Upper West Side mainstay Michelin man Bill Telepan is known as the de facto culinary patriarch in the City that Never Sleeps, a pioneer in adapting farm-to-table cooking to his former upscale establishment, Telepan. With his simple and balanced approach to cooking, Chef Telepan earned a glowing two-star review from The New York Times, was a repeat semifinalist for the James Beard Award as Best Chef: New York City, and was the recipient of the Snailblazer Award in 2013 by Slow Food NYC.
These days, Chef Telepan can be found running the line at Time Square seafood mecca, Oceana, and is the executive chef of Wellness in Schools, developing nutritious school menus, training cafeteria staff, and educating students, parents, and teachers on healthy eating habits.
We sat down with this chef of all trades to discuss how he’s transforming school lunchtime, what visitors can expect from the upcoming Taste of Tennis event, and what his perfect day eating in NYC looks like, if only he had a day off.
1 You’re the featured chef for the upcoming Taste of Tennis event this month in Miami – what can partygoers expect? Any hints as to what you’ll be serving?
I think partygoers can expect a great energy of chefs meeting tennis stars and vice versa. And of course, there’s a lot of great food and drink. Taste of Tennis is always one of the best events I participate in all year.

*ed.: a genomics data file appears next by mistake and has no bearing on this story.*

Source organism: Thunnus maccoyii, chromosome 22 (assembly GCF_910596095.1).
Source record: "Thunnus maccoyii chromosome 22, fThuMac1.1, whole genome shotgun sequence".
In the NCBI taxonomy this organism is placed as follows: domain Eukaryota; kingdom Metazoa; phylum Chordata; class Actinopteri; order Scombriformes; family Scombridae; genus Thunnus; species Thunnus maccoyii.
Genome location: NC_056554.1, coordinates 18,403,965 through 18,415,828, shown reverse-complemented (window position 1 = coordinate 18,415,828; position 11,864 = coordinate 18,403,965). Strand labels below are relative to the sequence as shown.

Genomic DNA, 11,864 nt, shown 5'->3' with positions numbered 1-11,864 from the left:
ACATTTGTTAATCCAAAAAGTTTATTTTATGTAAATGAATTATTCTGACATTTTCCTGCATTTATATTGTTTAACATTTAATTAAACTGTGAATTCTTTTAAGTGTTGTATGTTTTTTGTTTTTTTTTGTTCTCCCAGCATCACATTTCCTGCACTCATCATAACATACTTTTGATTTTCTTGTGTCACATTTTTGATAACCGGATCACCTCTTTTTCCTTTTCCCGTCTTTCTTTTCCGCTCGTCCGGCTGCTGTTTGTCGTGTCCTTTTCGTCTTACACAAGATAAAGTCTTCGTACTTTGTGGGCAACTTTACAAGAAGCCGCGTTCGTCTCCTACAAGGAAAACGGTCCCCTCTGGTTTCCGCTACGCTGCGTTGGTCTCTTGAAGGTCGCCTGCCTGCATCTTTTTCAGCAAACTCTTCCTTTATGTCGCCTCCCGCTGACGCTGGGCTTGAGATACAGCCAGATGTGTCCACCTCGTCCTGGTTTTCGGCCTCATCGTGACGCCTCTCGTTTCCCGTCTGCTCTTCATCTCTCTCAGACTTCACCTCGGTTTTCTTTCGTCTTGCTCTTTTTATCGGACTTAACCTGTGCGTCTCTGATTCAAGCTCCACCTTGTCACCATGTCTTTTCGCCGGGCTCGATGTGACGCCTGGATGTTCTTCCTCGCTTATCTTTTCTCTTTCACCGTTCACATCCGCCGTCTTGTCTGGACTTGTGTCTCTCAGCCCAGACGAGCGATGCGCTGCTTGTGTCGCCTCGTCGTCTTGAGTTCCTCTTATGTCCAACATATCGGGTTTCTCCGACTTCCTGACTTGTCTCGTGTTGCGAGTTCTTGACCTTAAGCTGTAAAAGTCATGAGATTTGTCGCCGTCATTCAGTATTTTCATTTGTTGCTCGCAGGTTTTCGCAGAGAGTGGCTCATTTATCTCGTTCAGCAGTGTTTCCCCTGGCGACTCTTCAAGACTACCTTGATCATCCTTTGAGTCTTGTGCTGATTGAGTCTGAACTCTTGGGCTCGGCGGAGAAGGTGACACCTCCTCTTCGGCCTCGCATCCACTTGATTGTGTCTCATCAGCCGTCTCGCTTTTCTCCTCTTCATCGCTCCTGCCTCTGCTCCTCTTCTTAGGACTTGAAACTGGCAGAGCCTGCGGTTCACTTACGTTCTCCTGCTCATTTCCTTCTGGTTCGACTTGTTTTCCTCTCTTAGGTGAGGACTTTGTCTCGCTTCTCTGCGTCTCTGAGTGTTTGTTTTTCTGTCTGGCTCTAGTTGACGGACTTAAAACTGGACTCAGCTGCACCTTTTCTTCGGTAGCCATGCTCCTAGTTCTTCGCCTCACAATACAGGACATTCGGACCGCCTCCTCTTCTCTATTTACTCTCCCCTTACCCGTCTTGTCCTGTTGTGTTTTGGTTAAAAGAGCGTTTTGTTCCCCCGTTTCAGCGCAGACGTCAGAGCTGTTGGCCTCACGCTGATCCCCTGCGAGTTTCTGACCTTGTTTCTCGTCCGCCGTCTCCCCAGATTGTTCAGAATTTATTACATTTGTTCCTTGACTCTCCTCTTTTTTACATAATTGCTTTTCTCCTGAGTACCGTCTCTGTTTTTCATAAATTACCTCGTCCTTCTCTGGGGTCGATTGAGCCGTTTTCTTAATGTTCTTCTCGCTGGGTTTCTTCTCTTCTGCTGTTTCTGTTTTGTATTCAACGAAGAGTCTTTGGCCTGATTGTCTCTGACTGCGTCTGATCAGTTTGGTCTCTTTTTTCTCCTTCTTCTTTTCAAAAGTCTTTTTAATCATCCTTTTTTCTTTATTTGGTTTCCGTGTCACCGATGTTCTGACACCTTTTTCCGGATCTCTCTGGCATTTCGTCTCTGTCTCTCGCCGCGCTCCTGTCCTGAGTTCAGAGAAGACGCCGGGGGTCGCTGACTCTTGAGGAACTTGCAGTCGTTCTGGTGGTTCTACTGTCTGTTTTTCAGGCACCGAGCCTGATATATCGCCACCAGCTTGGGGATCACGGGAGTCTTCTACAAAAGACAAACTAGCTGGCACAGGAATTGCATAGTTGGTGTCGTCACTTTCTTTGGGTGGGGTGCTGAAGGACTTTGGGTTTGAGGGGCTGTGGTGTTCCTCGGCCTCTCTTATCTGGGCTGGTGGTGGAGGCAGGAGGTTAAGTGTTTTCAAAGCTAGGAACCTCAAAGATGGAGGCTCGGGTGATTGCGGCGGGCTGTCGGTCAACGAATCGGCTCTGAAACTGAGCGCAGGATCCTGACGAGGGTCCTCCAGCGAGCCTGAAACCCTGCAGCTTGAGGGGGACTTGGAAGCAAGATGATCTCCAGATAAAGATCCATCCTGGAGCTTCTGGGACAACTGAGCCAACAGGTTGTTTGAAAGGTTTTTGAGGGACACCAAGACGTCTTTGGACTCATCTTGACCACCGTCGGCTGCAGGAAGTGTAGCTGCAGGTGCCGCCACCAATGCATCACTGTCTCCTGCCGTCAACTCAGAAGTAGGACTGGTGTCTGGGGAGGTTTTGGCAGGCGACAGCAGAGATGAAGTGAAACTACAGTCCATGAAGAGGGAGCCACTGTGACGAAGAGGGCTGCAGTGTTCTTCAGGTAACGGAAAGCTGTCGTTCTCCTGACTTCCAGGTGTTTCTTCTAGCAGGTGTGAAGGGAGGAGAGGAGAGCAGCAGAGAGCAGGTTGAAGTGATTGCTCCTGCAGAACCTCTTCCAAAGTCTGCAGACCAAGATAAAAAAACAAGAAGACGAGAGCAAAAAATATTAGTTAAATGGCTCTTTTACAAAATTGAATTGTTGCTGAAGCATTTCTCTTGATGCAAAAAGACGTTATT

2. As one of the earliest pioneers of farm-to-table cooking, how do you see the movement evolving in the next three to five years?
This movement has always gone on. But I just formed a little partnership with a farm to grow specific vegetables for me, I think that is the way it’s headed. And chefs are starting their own farms.
3. Favorite piece of advice to share with aspiring chefs?
Put your head down, work hard, listen and learn. And enjoy the ride. We are in the most fun business!
4. You’ve been the Executive Chef of Wellness in the Schools for nearly a decade. Can you share a few defining moments in your tenure thus far, and what you hope to achieve with Wellness in the Schools moving forward?
There have been a couple of defining moments. I was asked by the White House to help develop the Chefs Move to School initiative and launched it on the White House lawn with Michelle Obama. And another was seeing grammar school students in a cooking class we teach, all raise their hand when asked the importance of olive oil in their diet. That time I really saw our work reach kids.
5. Describe a perfect day eating in your favorite NYC neighborhood.
Ha! There is a great old NYC institution, Barney Greengrass, I would start there with a pastrami and egg sandwich and some lox. Then I could go to Motorino or Celeste for pizza or ramen at Jin Ramen for lunch. Then dinner at home cooking for my wife and daughter with some of my daughter’s famous blondies for dessert!
Follow along on Chef Telepan’s culinary adventures: